Although teeth are remarkably strong, they can chip, crack (fracture) or break. This can happen in several ways:
- Biting down on something hard
- Getting hit in the face or mouth
- Having cavities that weaken the tooth
When a tooth chips or breaks, it may not hurt. However, your tongue usually finds the sharp area quite quickly. Minor tooth fractures usually don’t cause pain, but if you break off a large piece of the tooth, it can hurt. The pain occurs because the nerve inside the tooth may be damaged. If it gets exposed to air, or hot or cold foods or drinks, it can be extremely uncomfortable.
Pain from a broken or cracked tooth may be constant or it may come and go. Most people only feel pain when they chew because chewing puts pressure on the tooth.
What You Can Do
Cracked (Fractured) Teeth
It’s impossible to treat a cracked tooth at home. You need to make an appointment so Dr.Powell can check your tooth. The tooth may look fine, but it can hurt only when you eat or when the temperature in your mouth changes, due to hot or cold food or drinks. If your tooth hurts all the time, it may have a damaged nerve or blood vessels. This is a serious warning sign, and you need to make an appointment to have us check the area.
If you have a broken tooth, see us as soon as possible. Dr. Powell can figure out if the break was caused by cavities, and if the tooth’s nerve is damaged. A damaged nerve usually will require root canal therapy.
Until you get to our office:
- Rinse out your mouth with warm water.
- Apply pressure with a piece of gauze on any bleeding areas for about 10 minutes. If this doesn’t work, use a tea bag with pressure on the area to stop the bleeding.
- Apply a cold pack to the cheek or lips over the broken tooth, to help reduce swelling and relieve pain.
- If your unable to get to our office right away, cover the broken tooth with temporary dental cement. You can find the cement at a local drugstore.
- Take an over-the-counter pain reliever if needed.
What Dr. Powell Will Do
There are several types of tooth fractures and breaks, each of which requires different treatments. These include:
- Minor cracks — Also known as “craze lines,” are surface cracks that affect only the outer white surface of the tooth, called the enamel. Minor cracks don’t usually require treatment. However, your dentist may lightly polish the area to smooth out any rough spots.
- Chips — Minor chips don’t always need treatment. Your dentist may recommend repairing the damage with filling material to prevent it from getting worse. A filling could also make the tooth look and feel better. If the chip is very small, the dentist may just polish and smooth out the chipped area.
- Broken cusp — These breaks affect the pointed chewing surfaces (the cusps) of the teeth. They usually do not go deep enough to affect the pulp and are unlikely to cause much pain. Your dentist may repair the damage to restore the tooth’s shape. Frequently, however, an onlay or crown will be required, because you will need a strong material to withstand biting pressure.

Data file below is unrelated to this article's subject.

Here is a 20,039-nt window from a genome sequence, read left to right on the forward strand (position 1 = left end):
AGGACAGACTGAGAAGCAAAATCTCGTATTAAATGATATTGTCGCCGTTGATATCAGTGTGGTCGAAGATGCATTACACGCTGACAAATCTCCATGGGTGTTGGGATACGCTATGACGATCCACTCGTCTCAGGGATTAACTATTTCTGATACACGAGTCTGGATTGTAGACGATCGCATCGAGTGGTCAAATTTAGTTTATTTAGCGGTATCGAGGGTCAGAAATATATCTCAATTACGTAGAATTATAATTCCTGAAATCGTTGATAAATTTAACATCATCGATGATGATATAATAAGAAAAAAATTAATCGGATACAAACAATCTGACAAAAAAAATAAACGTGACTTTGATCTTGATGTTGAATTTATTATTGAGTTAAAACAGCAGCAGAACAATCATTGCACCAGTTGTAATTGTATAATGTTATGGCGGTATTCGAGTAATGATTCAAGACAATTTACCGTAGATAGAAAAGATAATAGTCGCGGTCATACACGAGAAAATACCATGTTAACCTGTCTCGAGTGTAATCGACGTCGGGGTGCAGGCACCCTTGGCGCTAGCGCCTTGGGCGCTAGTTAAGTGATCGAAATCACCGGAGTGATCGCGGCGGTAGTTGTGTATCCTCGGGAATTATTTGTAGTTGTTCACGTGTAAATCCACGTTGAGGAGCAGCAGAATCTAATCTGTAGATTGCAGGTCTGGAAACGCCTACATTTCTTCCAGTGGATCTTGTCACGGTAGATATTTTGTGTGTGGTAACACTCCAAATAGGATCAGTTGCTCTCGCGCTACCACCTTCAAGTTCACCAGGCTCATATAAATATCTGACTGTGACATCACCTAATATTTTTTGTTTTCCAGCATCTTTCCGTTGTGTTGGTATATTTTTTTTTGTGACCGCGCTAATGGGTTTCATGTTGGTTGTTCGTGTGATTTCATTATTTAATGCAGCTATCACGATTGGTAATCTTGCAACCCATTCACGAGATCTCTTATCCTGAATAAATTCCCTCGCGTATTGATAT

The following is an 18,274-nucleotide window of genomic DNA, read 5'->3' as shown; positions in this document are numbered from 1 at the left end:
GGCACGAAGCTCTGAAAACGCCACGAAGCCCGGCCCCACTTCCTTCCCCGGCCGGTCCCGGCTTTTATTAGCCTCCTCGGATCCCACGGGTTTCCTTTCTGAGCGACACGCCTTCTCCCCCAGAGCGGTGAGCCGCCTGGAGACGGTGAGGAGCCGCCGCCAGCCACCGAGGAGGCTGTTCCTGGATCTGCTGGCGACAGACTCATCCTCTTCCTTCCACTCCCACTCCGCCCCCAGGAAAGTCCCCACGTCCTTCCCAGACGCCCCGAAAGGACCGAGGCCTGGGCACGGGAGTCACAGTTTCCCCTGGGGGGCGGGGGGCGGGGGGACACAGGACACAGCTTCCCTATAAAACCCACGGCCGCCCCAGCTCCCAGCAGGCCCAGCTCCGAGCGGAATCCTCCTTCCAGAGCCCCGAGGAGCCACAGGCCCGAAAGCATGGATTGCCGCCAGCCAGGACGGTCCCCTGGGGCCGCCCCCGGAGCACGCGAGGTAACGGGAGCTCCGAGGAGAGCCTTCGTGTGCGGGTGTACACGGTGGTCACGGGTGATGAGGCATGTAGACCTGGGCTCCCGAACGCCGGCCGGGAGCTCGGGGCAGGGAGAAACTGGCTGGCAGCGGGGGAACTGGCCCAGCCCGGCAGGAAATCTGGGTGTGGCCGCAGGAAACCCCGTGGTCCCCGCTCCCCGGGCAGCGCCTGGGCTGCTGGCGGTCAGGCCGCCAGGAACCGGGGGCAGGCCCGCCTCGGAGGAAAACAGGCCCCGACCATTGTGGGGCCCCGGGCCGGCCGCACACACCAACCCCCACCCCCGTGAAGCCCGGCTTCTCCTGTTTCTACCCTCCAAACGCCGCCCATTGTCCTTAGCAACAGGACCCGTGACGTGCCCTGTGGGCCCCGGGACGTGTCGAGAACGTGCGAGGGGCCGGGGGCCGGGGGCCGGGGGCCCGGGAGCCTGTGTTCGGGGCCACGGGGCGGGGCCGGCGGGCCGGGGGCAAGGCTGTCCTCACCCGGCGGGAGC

- Cracked tooth — This type of fracture involves the whole tooth, from the chewing surface all the way down to the nerve. The pieces may remain in place, but the crack will gradually spread. Cracks can sometimes be repaired with some type of filling material. The tooth will usually need a crown to prevent the crack from getting worse. If you have damaged the pulp, which includes nerve and other live tissues, you may need a root canal as well.
- Serious breaks — These breaks go deep enough to expose the nerve. They almost always cause pain with the tooth and become very sensitive. Usually, the broken part of the tooth will bleed. You will need root canal therapy to remove the exposed nerve and probably have a crown placed to restore the tooth to normal function so you can eat and chew properly.
- Decay-induced break — In this case, the tooth has broken because a cavity weakened it from the inside out. Your dentist will need to evaluate the cavity and recommend the best way to restore the tooth. In some cases, the decay may be too extensive and go down to the bone, then tooth may have to be removed.
- Split tooth — This means that the tooth has split vertically into two separate parts. Some teeth, such as your molars, have more than one root. It may be possible to keep one of the roots, which will then be covered with a crown. First, you will need root canal treatment. Second, the dentist will remove any roots that cannot be kept. Third, you will need a crown to cover the root and replace the tooth. Sometimes if the root cannot be saved, the tooth will need to be extracted.
- Vertical breaks or split root — These cracks start in the root of the tooth and extend upward toward the chewing surface. These breaks are often painful because the area around the root may be inflamed or infected. In most cases, the tooth will have to be removed.